ANY one who has seen a large triple expansion marine engine in operation has been impressed with the mechanical beauty of the machine. Light and powerful yet easy running, with complicated structure yet mechancally simple, it appears as though this type of engine had at last reached perfection. And yet to-day it stands ready to be replaced by a new type of engine and motive power; a motive power that even a few years ago was largely ridiculed for its unreliability. The gas engine is conquering the land, has conquered the air, and is now beginning to claim the sea for its own. All internal combustion engines are divisible into two general classes: those in which combustion takes place at constant volume, and those in which combustion takes place at constant pressure; the first being known as the Otto type and the second as the Brayton or Diesel type. In order to make the difference between these two types clearer, it will be well to follow the cycle of operations in each case. In the Otto four-cycle engine, the piston on the first stroke down draws in the combustible mixture. The up stroke then takes place, compressing the charge to a pressure limited by the ignition temperature of the charge used. This is usually from 60 to 120 pounds per equare inch; at the top of this stroke the charge is ignited, and the piston is driven down by the pressure generated by the explosion of the charge. The fourth stroke then follows; the piston rising and the exhaust products passing out through the opened exhaust valve. In the Diesel cycle the first stroke of the piston draws pure air into the cylinder; the piston then rises, compressing the air to a pressure of 500 or 600 pounds to the square inch, and thereby raising its temperature to about 500 deg. C. This high pressure is obtained by having very small clearance. At the top of the compression stroke an oil valve in the cylinder head is opened, and oil is forced into the cylinder in the form of a fine spray. This is at once ignited from the highly heated air, and continues ;o burn until the oil is cut off at about one-quarter to one-third of the down stroke of the piston. Expansion follows for the rest of the stroke, and the fourth stroke then takes place as in the Otto cycle. In the two-cycle engines of either class, the piston uncovers ports at the end of its downward travel, the exhaust products passing out through one set of ports while the new charge is blown into the cylinder under slight pressure through the other ports. The charge of course consists of combustible mixture in the Otto engine, and air in the Diesel engine. Compression and working stroke then follow as in the case of the four-cycle engine. Three points of superiority of the Diesel engine over the Otto engine will at once be noted. The first of these is the fact that there is no igniter present in the Diesel engine, and that therefore no ignition trouble can take place. Also there will be no trouble from pre-ignition, for there is no fuel in the cylinder during the up stroke of the piston. The second point is that there is no carburetion or mixture troubles. In an engine of the Otto type, there is always a varying amount of exhaust products present in the mixture at various speeds which necessitates close regulation of the fuel supply. In the Diesel engine, the speed and power of the engine are entirely controlled by regulating the point in the working stroke at which the fuel is cut off. The last point in favor of the Diesel engine is the fact that the change in pressure is not violent as is the case in the Otto engine, but gradually increases during the compression stroke, -reaching the maximum at the end of the stroke, and then remaining approximately constant until the fuel cut-off takes place. The cylinders of the Diesel engine are of small bore with a long stroke. . The pistons have to be well fitted in order to retain the high compression. Sometimes as many as ten piston rings are used for this purpose. The fuels which may be used in the Diesel engine range from the lightest hydrocarbons to the heaviest crude oils. As the fuel must be entirely atomized upon entrance to the cylinder, we find a great many different types of valves for the different grades of oil. The valves are divisible, however, into two general classes: Those which make use . of a fuel pump to force the fuel into the cylinder, and those which use compressed air to blow it in. Valves of the first type comprise It small passage through the cylinder head with a needle valve to adjust the nozzle or spray and which opens into the cylinder. Fuel is pumped to this spray valve by a small single acting plunger pump, at a pressure of 750 pounds per square inch, the length of stroke of the pump plunger being generally made adjustable, in order to time the admission of the fuel to the work of the engine. The compressed air fuel admission valve is more largely used than the type just described. This valve usually consists of a hollow plug fitting in the cylinder head of the engine, and containing an inwardly opening check valve in the inner end. The hole in the center of this plug receives the charge of oil under a few pounds pressure, during the compression stroke of the engine, and then high pressure air at 750 pounds is admitted to the chambered plug, and the oil blown into the cylinder of the engine in the form of a fine Fig. I Reversing gear dependent upon changing position of cams relatively to the crank shaft. spray. A valve of this type of course necessitates the use of a separate air compressor, but this is generally needed any way in order to furnish compressed air for starting the engine. In order to start the engine by compressed air, there is an auxiliary starting air inlet valve, which is operated from a cam on the camshaft to admit the high pressure air on a portion of the working stroke of the engine, thereby running it as an ordinary air engine. As soon as the engine picks up speed, the air valves are thrown out of operation by lifting the rockers off the cams or other equivalent method, and the engine picks up its regular cycle, In addition to being equipped with self starting apparatus, the Diesel motor must also be made reversible, when used for marine purposes. In the case of low Fig. 2.— Reversing by means of two sets of cams, one for each direction of rotation. power and small engines, it is possible to use either a reverse clutch or a reversible propeller, but such practice is impossible in engines of a thousand horsepower or over. There are two methods employed in practice for reversing marine motors. The first is to change the angular position of the cams with respect to the crank shaft, and each other. Fig. 1 shows a small Diesel marine engine employing this method of reversing, This engine possesses very unusual features in regard to the starting. It is of the two-cycle type, with exhaust ports controlled by the piston, and possesses an air compressing cylinder for each engine cylinder. To start, compressed air from the air tanks is admitted to the pump cylinders, which act to drive the engine until it picks up its cycle. This engine employs two separate cam shafts, one operating the oil valves and the other driving the .pumps. “ The adjustment of the shaft is made by means of sliding spiral gears which drive the cam shafts. These sliding spiral gears are controlled by the longer lever on the left hand end of the engine. The short lever controls the starting air. The other method is to use two sets of cams, one set being used for each direction of rotation. These cams are sometimes placed on the same cam shaft, which is made longitudinally adjustable under the lifters, A modification makes use of two cam shafts, one for ahead and the other for astern. These shafts may be swung in position under the valve lifters. Such an arrangement is shown in Fig. 2. The reversing mechanism for the two-cycle engines is not quite so complicated as that for the four-cycle, the only valve mechanism necessary being that for the starting and fuel valves. Probably the one feature of the Diesel motor which is causing its introduction into the marine field more than anything else, is its efficiency. Tests have been made on large engines of this type which show the almost remarkable figures of 0.38 pound of fuel used per brake horse-power hour. This is for crude oil. The marine engines of this type now in use average from 0.40 to 0044 pound of fuel per brake horse-power hour while running under full load. When we compare these figures with those of the best triple expansion marine engines, which burn 1.46 pounds of coal per brake horse-power hour, we at once see the great advantage of the Diesel engine. In round figures, the Diesel engine will .drive a ship just as fast and Just as far on 100 tons of fuel, as a steam engine would on 350 tons of coal. Moreover, the liquid fuel may be stored in tanks placed in the double bottom of the ship; thereby giving space formerly occupied by the boilers and coal bunkers, over to passenger and cargo space. The earning power of the ship is thereby increased; the engine room space needed for an oil engine is just about the same as the engine room needed for the steam engine equipment. The accessories needed for the Diesel engine require about the same space as the condenser and pumps of the steam engine. The construction of the marine oil engine seems to follow along the standard lines laid down by steam engine practice; all the large oil engines so far constructed have a short piston and use fiat guides, and a cross head with the ordinary open construction. It has been stated that it is poor practice to use .the trunk piston, on account of the slight longitudinal movement of the crank shaft as the thrust bearings wear. With flat guides this slight play would make no difference, and the open construction also renders inspection easier. The air pump for obtaining air for starting, and for fuel injection purposes, is generally obtained from a three-stage air compressor, which is driven from the cross heads of the three cylinders, air being cooled between the compressor stages. The circulation pumps are also driven from the main engine; but an auxiliary air compressor and auxiliary circulation pumps driven by smaller oil engines are provided for breakdown purposes. The bilge and fire pumps are either electrically driven, or driven by a separate engine, and electric current for light and power purposes is provided by- direct-coupled generators driven by oil engines. The .oil engines in use at the present time and building comprise both two and four-cycle single and double acting. Each type has many good features of its own and it is almost too early to state which is the better; the construction of the two-cycle, double-acting engine is complicated, but the- number of cylinders is reduced for a given power. On the other hand, in an engine with eight cylinders, one cylinder may not become inoperative without affecting the power of the engine to a very great extent. It is safe to say that the development of the oil engine in this new role will proceed rapidly. With several German firms building large vessels equipped with oil engines, with the report that the German Admiralty is building a cruiser to be equipped with two six-cylinder engines each of 6,000 horse-power, and with several Glasgow firms building vessels similarly equipped, we shall soon see the oil engine given ample trials. October 7, 1911 315 [The editors are not responsible for statements made in the correspondence column. Anonymous communications cannot be considered, but the names of correspondents will be withheld when so desired.] Revival of the Merchant Marine To the Editor of the Scientific American: I write to express my high appreciation of the great interest which since April 1st you have been manifesting in the upbuilding of the American merchant marine. Everything published on this subject, either in your editorial or your correspondence columns, is greedily devoured by this writer, who for the past twelve years has made a special study of ship subsidy, mail subsidy, postal subvention, preferential duties, free ships, and every other measure suggested by human ingenuity for restoring that branch of our merchant marine engaged in the foreign or deep-sea trade to the proud position it formerly occupied. The greatest difficulty in doing this seems to be in getting people living in the interior of the continent, remote from the seaboard, to take an interest in or to inform themselves on such matters. The writer bids you Godspeed in the work you propose to undertake. James G. McBride. Canton, Miss. One Man Who Saw the Meteor Train To the Editor of the Scientific American: Regarding the letter on your page 275 re “Meteor Train,” I was one of a party of about a dozen at Mamaroneck, New York, who saw the appearance substantially as described by Mr. Pfarre. Philadelphia, Pa. Edward T. Child. Lessons of the Gordon Bennett Flying Race. To the Editor of the Scientific American: With reference to the above subject in your issue of August 19th, will you kindly permit a few supplementary remarks in concurrence with Mr. Grover Loening's views thereon? Your contributor lays particular stress upon the difficulty experienced by such able exponents as Weymann and Leblanc in turning sharply at each pylon, and emphasizes on the other hand the facility and also marvelous “banking” performed by Ogilvie on the “Baby Wright." Now it is certainly correct that this feat is difficult at all times with such superficial area out of all proportion in the case of the 60 square feet surface of the clipped Bleriot, but it is also equally1 certain that the centrifugal force generated by the single tractor-screw is a factor not to be overlooked. That of the Nieuport was 7 feet diameter, the Bleriot 8% feet, while the twin propellers of the Wright are 8% feet each, the last however revolving in opposite directions and thus counteracting centrifugal action magnified in the monoplanes. Consequently, the Wright—or its equivalent, a monoplane with twin propellers—is able to “bank” acutely in negotiating turns which would necessitate wide curves with the single-screw type or an alternative loss of stability and disaster. A still further point of importance with monoplanes driven by twin screws is the greater velocity attainable over the biplane similarly propelled, with furthermore the facility to forge against stronger winds—a real desideratum. It is really extraordinary to note at the present moment the continuous copying universally of the Wrights' patent warping system, either flagrantly emulating the bending of the rear marginal tips in conjunction with the foot-operated vertical rudder, or the virtual reproduction of the same by means of ailerons —a system which although copied from nature is hy no means the most powerful in controlling lateral stability by the bird. That perfect aviator among other methods demonstrates to us that by warping, or rather depressing, the outer half of one wing and correspondingly elevating the othe', he obviates all danger of law litigation by encroaching on the Wright patent! Well might Mr. Grover LoeLiing in his able article refer to the emphasizing for t'le need of the “variable surface” monoplane shown by the Gordon Bennett race. Not only will greater speed be accomplished by the adoption of the bird-like win:;, but so will inherent or natural stability be automatically secured in tumultuous winds by means of flexible construction in addition to this urgent need for variable surface. Therefore, the lessons demonstrated not only by the Gordon Bennett flying race, but by daily flights throughout the globe, for the production and evolution of the ideal mechanical flying machine, may be succinctly summarized in the following requirements: (1) The improvement of the car or fuselage in finer stream-line Nieuport form; (2) twin propellers of large diameter to thus engage a larger volume of air or “disk area,” and rotating in opposite directions to minimize undue centrifugal force; (3) constructing the main planes flexible with small camber, high aspect ratio, and single-surfaced; (4) by superior lateral control other than that employed in the biplane of the Wrights and assured by the graduating of main spars toward the tips; (5) by variable surfacing of main planes or wings to insure higher speeds and susceptibility to encounter safely higher wind velocities by such diminution and augmentation of the supporting area; (6) the discarding of the vertical rudder acting in conjunction with the main planes for steering in the horizontal plane; (7) the need for compactly folding the wings against the side of a car when not in use or descent on water; (8) and the means for increasing or decreasing the angle of incidence of the main planes to suit the requirements of flight conditions. All the above essential features are by no means impossible to reproduce in one design, and will decidedly enable a monoplane to ascend and descend from water, and in due course to fly across the Atlantic. London, England. Edgar E. Wilson. The Proposed Safety Stop Locomotive Throttle To the Editor of the Scientific American: In the correspondence department of your issue dated August 19th, on page 167, I noticed an article by Aubrey D. Beidelman, of Braintree, Mass., headed: “The Bridgeport Railroad Wreck." In the last paragraph of his communication he offers the suggestion that the throttle and brake valve handle be provided with means to automatically bring them to positions that would shut off the steam and apply the brakes in the event of the engineer's becoming incapacitated from any cause. To quote from his article, “it would be necessary for the engineer to exert some little pressure on them” to prevent their action in this manner. He questions if a device of this kind would be inconvenient. To my mind it would be insufferably so. In traversing a rolling country it is necessary for the engineman to frequently change the position of the reverse lever, requiring the, use of at least one and usually both hands. It is at times necessary for him to use the injector on his side of the engine, due to the inability of the injector on the fireman's side to deliver sufficient water to the boiler. It is not an unheard of thing for an engineman to find it necessary to fill the lubricator while on the road. All these things take time; and while he was attending to them, the steam would be shut off and the brakes applied, causing a considerable and undesirable reduction in speed. • In addition to his physical duties, he has to keep in mind the orders he has received, which govern his movements with respect to other trains that may be on the road, their meeting and passing points, and what time he has in which to make a given point before another train. This would be extremely difficult for a man under the continuous physical strain that would be required to maintain these two levers in running position, especially in the case of the throttle, as he would have to exert considerable force to hold it open against a device that would have any value as a positive closing mechanism. The conditions under which an engineman works at present are not what might be termed restful. There is continual jar and pound, as a locomotive compared to a coach rides about as easily as a hay wagon compared to a limousine. If in addition to this a man were compelled to maintain a steady and unremitting pressure for a period of from three to seven hours, the average length of a passenger run, it would be almost if not quite beyond human endurance. Los Angeles, Oal. J. B. Wells. Irrigation Supplementing Water Power A New Joint Use for Our Canals. To the Editor of the Scientific American: In order to get at the power to be obtained from waterfalls, a height of 10 available feet is taken as a convenient basis to calculate any power from. One cubic foot of water, weight 62% pounds, falling 10 feet produces 625 foot pounds. Requirement for one horse-power, 33,000 pounds divided by 625, gives 52.8 cubic feet, required, for one theoretical horsepower, per minute. But as wheel efficiency is seldom over 75 per cent, we add one-third to 52.8 or 70.4 cubic feet of water, which is sufficient to cover 844 square feet, or one-fifty-second of an acre. So that the, amount of water required to produce one horse-power 52 minutes would cover one acre one inch deep, if none was wasted. But as the waste is considerable, let us assume that it requires two hours to cover one acre one inch, or in ten hours the water required to yield one horse-power would cover flve acres one inch deep. Now, as power can be generated, even in small units, for not over 20 cents per horse-power for ten hours, and in large units for much less, we have one inch of water costing four cents per acre, when for some crops it would be worth easily fifty times that, and others much more, as this water is warm rain water, and far superior to well water for irrigation purposes. In view of the above statements, can we not safely conclude that our canals, or at least such sections of them as are favorably located, should be maintained for irrigation, which as explained below, may also reduce their value for water powers but little? In many cases the canal is so located that all the water to be spared can naturally flow onto the lands, while in some cases a ditch to the next lock may be required to get the water high enough. The very favorable results of some small irrigating experiments in our section, I think, will fully justify our valuable experiment stations in examining availably located lands, and in preparing necessary information as to suitable crops, fertilizers, sand mixing to lighten heavy soils, etc. That may enable the great increase in crops due to irrigating to be fully realized. Now, if the power man, who is usually short of power, either for manufacturing or to sell electrically, will arrange his water wheels, etc., so as to give him the full power of the fall for say the best six months of the year, and will put in engines enough to develop the same amount of power, to be used when there is not water enough for all needed, which if for lighting will be less when water is lowest, he can have water power for all his needs for six months or more, and for nearly all the rest of the time part of the water, in fact most of it. Where the water is used only for ten hours for power, the irrigating can be done, at night, as in the West. So that the power man can be in a better position, after the first cost of engine installment is paid, than if entirely dependent on the water power, as he will not only have increased power, but also power that can absolutely be depended on. I trust that the above will be, in some way, a suggestion that will be a benefit to the community and the State in making use of its canals. Dayton, O. J. H. Stevens. Automatic Stability in Aeroplanes—A Suggestion To the Editor of the Scientific American: Would you allow me to express. through your valuable paper my opinion on the possible solution of the automatic lateral stability in flying machines? The many devices designed and tried out to maintain automatic stability have as yet not met with the success which would be desirous. All further progress and the commercialization of aerial navigation depend upon the appearance of such a device. A suggestion of my own may lead to a possible solution of this problem. I describe my idea with a view of encouraging constructors of flying machines to experiment in this direction. My automatic lateral stabilizer consists of fins, constructed of a light framework of wood or metal covered with a suitable fabric. These fins are hinged under the surface, at the extreme ends of th© plane (win", tips) and can swing to both sides. When swinging inward such a fin can move until it lies flat under the surface, but toward the outward it is prevented by a strap froTh. swinging farther than 45 degrees. The function of the device may be conceived to be as follows: When the plane is in motion, and as long as it is not influenced by a force caused by a side wind, the fins will be retained in a vertical position. But when the wind strikes the plane at an angle to the direction of motion, the fin nearest to the side from which the wind is coming will be laid flat under the surface of the plane. At the same time the. fin on the opposite side swings outward to an angle of 45 degrees to the plane, and will present a resistance corresponding to the natural resistance on the windward side. This arrangement . seemingly works well when straight flights are made, and even in turning it seems likely to do all the banking required; but to straighten out the aeroplane after or at the termination of the turn, it may be found necessary to have recourse to the operation of ailerons. Even if this device needs at times to be supplemented by ailerons, it would do much to relieve the operator of an aeroplane of the continuous strain which the attendance of a lever mechanism to operate the lateral and the longitudinal stability means. One of the main requirements would be to have the size of the fins in the right proportion to the plane which it serves as equalizer. Such a device could be used on aeroplanes of all constructions, and to simplify the attachment of these fins the last five or six ribs on both sides should flatten out gradually, so as to make the extreme ends of the plane nearly flat. Chicago, III. Ewald Steinhaus.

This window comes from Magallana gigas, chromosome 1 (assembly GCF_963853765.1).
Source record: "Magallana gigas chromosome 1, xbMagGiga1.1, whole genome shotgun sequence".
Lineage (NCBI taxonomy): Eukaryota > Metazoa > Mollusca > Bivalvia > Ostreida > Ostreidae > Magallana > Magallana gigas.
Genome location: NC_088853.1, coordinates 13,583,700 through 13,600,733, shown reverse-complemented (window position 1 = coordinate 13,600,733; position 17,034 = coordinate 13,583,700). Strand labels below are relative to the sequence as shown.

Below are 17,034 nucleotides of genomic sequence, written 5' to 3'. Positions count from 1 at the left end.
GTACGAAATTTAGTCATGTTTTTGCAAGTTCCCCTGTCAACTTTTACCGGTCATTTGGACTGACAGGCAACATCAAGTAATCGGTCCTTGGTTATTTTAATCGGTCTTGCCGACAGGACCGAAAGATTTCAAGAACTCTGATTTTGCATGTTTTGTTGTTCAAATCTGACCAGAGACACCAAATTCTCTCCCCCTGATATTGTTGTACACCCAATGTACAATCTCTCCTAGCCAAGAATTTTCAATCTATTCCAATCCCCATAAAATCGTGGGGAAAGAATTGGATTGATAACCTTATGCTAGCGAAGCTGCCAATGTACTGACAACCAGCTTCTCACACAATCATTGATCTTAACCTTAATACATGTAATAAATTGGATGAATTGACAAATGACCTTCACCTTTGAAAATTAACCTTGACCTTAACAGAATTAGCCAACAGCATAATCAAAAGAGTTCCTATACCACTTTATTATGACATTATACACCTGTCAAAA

This article was originally published with the title "The Diesel Engine" in Scientific American 105, 15, 314-315 (October 1911)